Nov 29, 2020 / 13:43

How East Sea issues weigh on at ASEAN meetings?

ASEAN is urged to keep its position to maintain balance and regard UNCLOS 1982 as the legal basis of all activities at sea.

The South China Sea (called East Sea by Vietnam) issues have almost dominated the majority of agendas of ASEAN’s meetings under Vietnam’s 2020 chairmanship.

 A meeting by ASEAN foreign ministers during the Vietnam Chair 2020. Photo: Nikkei

ASEAN member states and its key partners want to participate in discussions on developments in the resources-rich sea because this is a geo-strategic and geo-economic region where freedom of navigation is crucial for their interest.

They have consistently maintained that disputes should be resolved by peaceful means, in accordance with international law, especially the UNCLOS 1982.

South China Sea: common interest of all parties

VnExpress quoted former Vietnamese Deputy Foreign Minister Pham Quang Vinh as saying “Security and safety in the East Sea (referring to the South China Sea) is a common interest.”

Meanwhile, Collin Koh Swee Lea, a research fellow at Singapore's S. Rajaratnam School of International Studies, said it has always been the position of ASEAN member states to maintain balance and regard UNCLOS 1982 as the legal basis of all activities at sea.

“So we won’t expect Vietnam to push for these alone. It’ll surely be joined by many other member states,” he said.

“The only major constraint is how Vietnam balances these regional interests at the bloc level with its own national interests if tensions again emerge in the South China Sea, repeating for instance what happened in Vanguard Bank last year,” he said, referring to reports of China's oil survey vessel Haiyang Dizhi 8 and escorts operating illegally in Vietnam’s exclusive economic zone (EEZ) and continental shelf in the southern part of the waterway.

As a frontline littoral state, Vietnam, in international experts’ perspective, has ensured that the South China Sea issues were given due weight, unifying the bloc in expressing concern about developments that may undermine regional stability and run counter to a rules-based maritime order.

Hoang Viet, a lecturer at the Ho Chi Minh City University of Law, who is also a researcher closely following ASEAN meetings, said Mekong was another issue that Vietnam needs to push for discussions at future ASEAN meetings, because Brunei, the ASEAN chair next year, is unlikely to prioritize it.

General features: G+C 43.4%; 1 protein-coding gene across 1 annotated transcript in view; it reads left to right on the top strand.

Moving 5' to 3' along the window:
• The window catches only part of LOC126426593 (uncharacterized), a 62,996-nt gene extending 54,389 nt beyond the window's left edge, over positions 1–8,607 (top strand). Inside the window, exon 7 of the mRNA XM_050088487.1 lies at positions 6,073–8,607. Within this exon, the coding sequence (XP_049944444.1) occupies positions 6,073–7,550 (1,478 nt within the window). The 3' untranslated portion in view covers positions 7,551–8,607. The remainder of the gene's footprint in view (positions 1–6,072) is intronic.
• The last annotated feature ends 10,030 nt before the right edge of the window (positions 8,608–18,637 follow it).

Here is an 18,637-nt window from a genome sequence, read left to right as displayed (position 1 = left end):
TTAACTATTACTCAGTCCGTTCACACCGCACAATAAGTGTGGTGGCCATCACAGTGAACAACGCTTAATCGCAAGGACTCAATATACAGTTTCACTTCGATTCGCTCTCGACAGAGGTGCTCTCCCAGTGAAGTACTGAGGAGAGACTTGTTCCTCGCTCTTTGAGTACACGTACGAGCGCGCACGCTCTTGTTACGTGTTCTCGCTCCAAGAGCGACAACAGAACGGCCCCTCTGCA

He said Mekong is an important issue, but it has not been treated at ASEAN meetings as a regional issue. The serious drought in the lower Mekong area has heavily affected people's livelihoods which could lead to other issues threatening the region’s security.

Vinh said a highlight of Vietnam's chair is the bloc’s strong focus on its principled stand on the sea in a year with complicated developments.

"Maintaining peace, stability and maritime security are key principles of ASEAN, which are of interest to member countries as well as non-regional nations," he said.

Mr. Vinh picked up the release of ASEAN Foreign Ministers’ Statement on the Importance of Maintaining Peace and Stability in Southeast Asia in the 53rd anniversary of the establishment of ASEAN August 8 as an example of the consensus.

This is a renewed commitment to maintaining Southeast Asia as a region of peace, security, neutrality, stability, and strengthening peace-oriented values in the region in line with international law.

The statement expresses ASEAN's position on competition between major powers. The bloc does not want to take sides, but asks its powerful partners to cooperate based on international law, supporting peace, stability, and development in the region

With this statement, ASEAN has once again demonstrated its unity on the issue.

“The document summarizes ASEAN's principles, and has a longer vision,” noted Mr. Vinh, who was Vietnam's Ambassador to the United States and ASEAN SOM Leader.

At the online ASEAN Foreign Ministers’ Meeting (AMM) held on November 10, all top diplomats of ASEAN countries expressed concerns over unilateral activities, including militarization, unsubstantiated sovereignty claims, and continuous coercion harming the stability in the sea.

Meanwhile, Nikkei reported that security challenges in the South China Sea are “always present” as expressed by Vietnam’s foreign minister.

ASEAN called for the full and serious implementation of the Declaration on the Conduct of Parties in the South China Sea (DOC), and looked forward to the building of an effective and substantive Code of Conduct in the South China Sea (COC) in line with international law and the 1982 UNCLOS.

For that reason, they treasured solidarity in ensuring peace, stability, independence and self-reliance amidst global uncertainties.

Vietnam is committed to closely coordinating with other ASEAN countries and China to fully and effectively implement the DOC and soon reach a result-oriented COC in line with international law, especially the 1982 UNCLOS.

Addressing the opening ceremony of the 37th ASEAN Summit on November 12, Vietnam's Prime Minister Nguyen Xuan Phuc reaffirmed the bloc's determination to maintain “peace, stability, and security” in the South China Sea.